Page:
The freebie that will pay for your summer holiday

Free takeaway coffee

Every year, we're told that if we make small sacrifices, we could save a small fortune during the year - and solve all our financial headaches. The experts argue that just by giving up our takeaway coffee, for example, we could save enough in a year to pay for our summer holiday. The problem is, of course, that our indulgent daily coffee gives us something to smile about, so giving it up is no mean feat. Fortunately, there is a solution.

See also: Emotional spending costs £26.5 billion in credit card debt

See also: Revealed: the supermarkets with the fastest queues

See also: Where to shop for the best deals and discounts

There's no denying that giving up an expensive coffee habit can save a small fortune. If we, for example, spend £2.50 a day on coffee, we fork out £912.50 a year on our morning pick-me-up. Even if we only spend it on working days that's £720. That would easily jet us away for a holiday to remember.

If we could bring ourselves to give up for longer, the savings are extraordinary - and we could theoretically buy ourselves a swanky new Apple Mac every few years with the money we don't spend on coffee.

The solution

If you're having difficulty considering going without a daily takeaway coffee, then the good news is that you don't actually have to give the coffee up at all - you just need to get it for free.

Magic Freebies has tracked down free coffees that will take you through the year - with no need ever to pay for your caffeine fix ever again.

1. Free coffee at KFC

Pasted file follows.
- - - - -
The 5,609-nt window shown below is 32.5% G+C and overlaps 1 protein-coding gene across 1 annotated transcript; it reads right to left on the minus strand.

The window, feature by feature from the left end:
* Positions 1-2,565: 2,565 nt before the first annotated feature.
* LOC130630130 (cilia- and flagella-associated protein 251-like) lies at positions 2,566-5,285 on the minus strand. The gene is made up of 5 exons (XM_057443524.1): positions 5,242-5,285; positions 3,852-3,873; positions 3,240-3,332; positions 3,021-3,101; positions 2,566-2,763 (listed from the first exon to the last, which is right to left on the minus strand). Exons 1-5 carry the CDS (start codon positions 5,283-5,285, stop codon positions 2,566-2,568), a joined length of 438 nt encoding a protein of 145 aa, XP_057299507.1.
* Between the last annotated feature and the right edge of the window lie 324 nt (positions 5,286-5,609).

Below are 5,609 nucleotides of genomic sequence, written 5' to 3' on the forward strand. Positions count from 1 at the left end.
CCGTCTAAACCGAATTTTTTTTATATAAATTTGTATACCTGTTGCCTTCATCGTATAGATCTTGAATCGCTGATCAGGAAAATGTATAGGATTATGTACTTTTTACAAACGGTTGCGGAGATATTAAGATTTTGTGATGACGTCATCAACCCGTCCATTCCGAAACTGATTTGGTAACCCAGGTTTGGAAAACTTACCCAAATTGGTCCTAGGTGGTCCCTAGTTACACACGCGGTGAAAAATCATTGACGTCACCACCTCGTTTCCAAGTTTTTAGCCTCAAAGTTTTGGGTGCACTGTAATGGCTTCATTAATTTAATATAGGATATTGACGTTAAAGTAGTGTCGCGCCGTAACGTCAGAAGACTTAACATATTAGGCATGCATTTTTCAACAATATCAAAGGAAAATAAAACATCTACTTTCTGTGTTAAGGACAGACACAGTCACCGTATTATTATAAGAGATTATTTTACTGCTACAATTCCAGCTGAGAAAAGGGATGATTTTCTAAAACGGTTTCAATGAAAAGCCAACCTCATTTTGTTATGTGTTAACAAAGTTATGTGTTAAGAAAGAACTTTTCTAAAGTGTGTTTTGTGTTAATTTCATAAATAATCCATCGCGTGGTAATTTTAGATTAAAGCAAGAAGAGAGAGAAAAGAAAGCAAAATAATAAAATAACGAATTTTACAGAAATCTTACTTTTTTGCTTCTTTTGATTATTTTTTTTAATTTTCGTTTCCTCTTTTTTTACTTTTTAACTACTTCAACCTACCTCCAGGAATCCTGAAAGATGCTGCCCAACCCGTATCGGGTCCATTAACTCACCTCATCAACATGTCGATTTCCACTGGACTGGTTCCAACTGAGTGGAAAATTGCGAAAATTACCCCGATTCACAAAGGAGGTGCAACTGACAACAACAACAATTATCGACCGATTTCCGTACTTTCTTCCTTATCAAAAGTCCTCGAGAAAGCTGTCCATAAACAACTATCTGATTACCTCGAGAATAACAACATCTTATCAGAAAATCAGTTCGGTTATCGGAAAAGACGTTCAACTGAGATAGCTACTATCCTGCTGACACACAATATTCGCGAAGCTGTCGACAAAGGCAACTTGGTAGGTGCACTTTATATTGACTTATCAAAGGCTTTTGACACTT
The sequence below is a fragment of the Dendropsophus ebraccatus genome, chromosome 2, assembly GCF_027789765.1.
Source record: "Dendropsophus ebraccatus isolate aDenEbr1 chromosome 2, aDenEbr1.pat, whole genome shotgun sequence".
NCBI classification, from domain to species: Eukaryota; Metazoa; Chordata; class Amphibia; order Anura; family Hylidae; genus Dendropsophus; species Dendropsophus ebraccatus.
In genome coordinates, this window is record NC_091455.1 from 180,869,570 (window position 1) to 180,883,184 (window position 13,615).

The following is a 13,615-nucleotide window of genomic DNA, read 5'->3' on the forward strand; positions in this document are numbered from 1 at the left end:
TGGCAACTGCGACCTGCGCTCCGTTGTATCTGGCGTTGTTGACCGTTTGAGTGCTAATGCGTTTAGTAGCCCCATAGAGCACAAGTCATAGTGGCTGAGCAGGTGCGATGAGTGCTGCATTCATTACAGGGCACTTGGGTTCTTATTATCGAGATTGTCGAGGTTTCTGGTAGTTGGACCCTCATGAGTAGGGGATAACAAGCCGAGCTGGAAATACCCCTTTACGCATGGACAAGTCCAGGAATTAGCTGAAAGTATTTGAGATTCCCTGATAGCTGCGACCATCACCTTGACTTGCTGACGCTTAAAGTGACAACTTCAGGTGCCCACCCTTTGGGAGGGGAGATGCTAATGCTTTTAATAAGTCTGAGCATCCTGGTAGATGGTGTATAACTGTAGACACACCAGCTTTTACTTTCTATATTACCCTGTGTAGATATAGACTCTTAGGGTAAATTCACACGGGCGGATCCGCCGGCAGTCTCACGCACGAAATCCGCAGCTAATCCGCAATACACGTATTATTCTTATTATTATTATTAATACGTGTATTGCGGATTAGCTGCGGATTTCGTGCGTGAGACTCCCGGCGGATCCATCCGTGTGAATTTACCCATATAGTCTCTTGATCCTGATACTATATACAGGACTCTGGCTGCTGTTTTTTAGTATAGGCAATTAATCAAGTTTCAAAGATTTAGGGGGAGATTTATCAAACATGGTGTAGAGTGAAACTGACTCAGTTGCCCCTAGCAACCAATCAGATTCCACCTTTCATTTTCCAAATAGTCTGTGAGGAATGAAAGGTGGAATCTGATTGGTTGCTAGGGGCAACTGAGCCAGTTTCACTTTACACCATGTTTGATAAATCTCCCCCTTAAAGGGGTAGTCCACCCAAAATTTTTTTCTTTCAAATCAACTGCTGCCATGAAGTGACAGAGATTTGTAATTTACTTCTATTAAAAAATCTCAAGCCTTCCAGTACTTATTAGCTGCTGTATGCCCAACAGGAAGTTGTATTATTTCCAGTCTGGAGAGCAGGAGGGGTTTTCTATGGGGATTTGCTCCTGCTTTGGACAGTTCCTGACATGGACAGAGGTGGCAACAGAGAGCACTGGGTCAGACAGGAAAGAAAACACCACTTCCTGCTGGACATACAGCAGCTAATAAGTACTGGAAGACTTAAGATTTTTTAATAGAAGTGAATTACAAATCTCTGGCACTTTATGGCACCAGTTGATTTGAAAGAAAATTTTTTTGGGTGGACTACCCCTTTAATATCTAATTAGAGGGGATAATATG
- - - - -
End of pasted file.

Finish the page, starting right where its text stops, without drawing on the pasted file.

If you download the free app, you can get a free tea or coffee every day until 26 February. The app will provide a barcode, which the cashier will scan, and you'll get a tea or coffee for nothing.

2. Free coffee at Waitrose
If you shop at Waitrose, you can pick up a free hot drink with your shopping. You do have to buy something in the store, but one lesser-known secret is that towards the end of the day, Waitrose will offer huge discounts on food that is due to go out of date by the end of the day. It means you can trawl the 'red sticker' section of the shop for a bargain, and get a free coffee for your efforts.

3. Free coffee at Booths
If you live in the North West of England - near a Booths store - and you get yourself a Booths card, then you can pick up a free tea or coffee without spending a penny. You can get a takeaway coffee without a purchase - or a freebie in the cafe as long as you buy something else.

4. Free coffee at Cafe Nero
If you are on the O2 network (including if you have a pay-as-you-go SIM), you can download the Priority app, and go into any Cafe Nero to claim your free coffee every Tuesday.

5. Free coffee and cake at John Lewis
If you sign up for a John Lewis card, you'll be sent special offers a few times a year. This includes a voucher for free coffee and cake once every few months - no purchase necessary.

Supermarket shopping mistakes
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Supermarket shopping mistakes

The supermarkets invest in enormous shopping trolleys, and then put bulky special offers by the door - like packs of beer or enormous cereal boxes.

The idea is to tempt you into taking a big trolley, because tests have shown that it’s likely to make us buy more. Martin Lindstrom, author of Brandwashed, found that by doubling the size of trolleys, customers would buy 19% more.

This is a disaster for a couple of reasons. The first is that you’ll end up buying things you don’t need - because you already have plenty in the fridge or the cupboard. You’d be surprised how many people come home with tomatoes every week, then throw out the ones that have gone rotten in the fridge. They'll do this every single week without ever spotting that they don’t eat as many tomatoes as they think they do.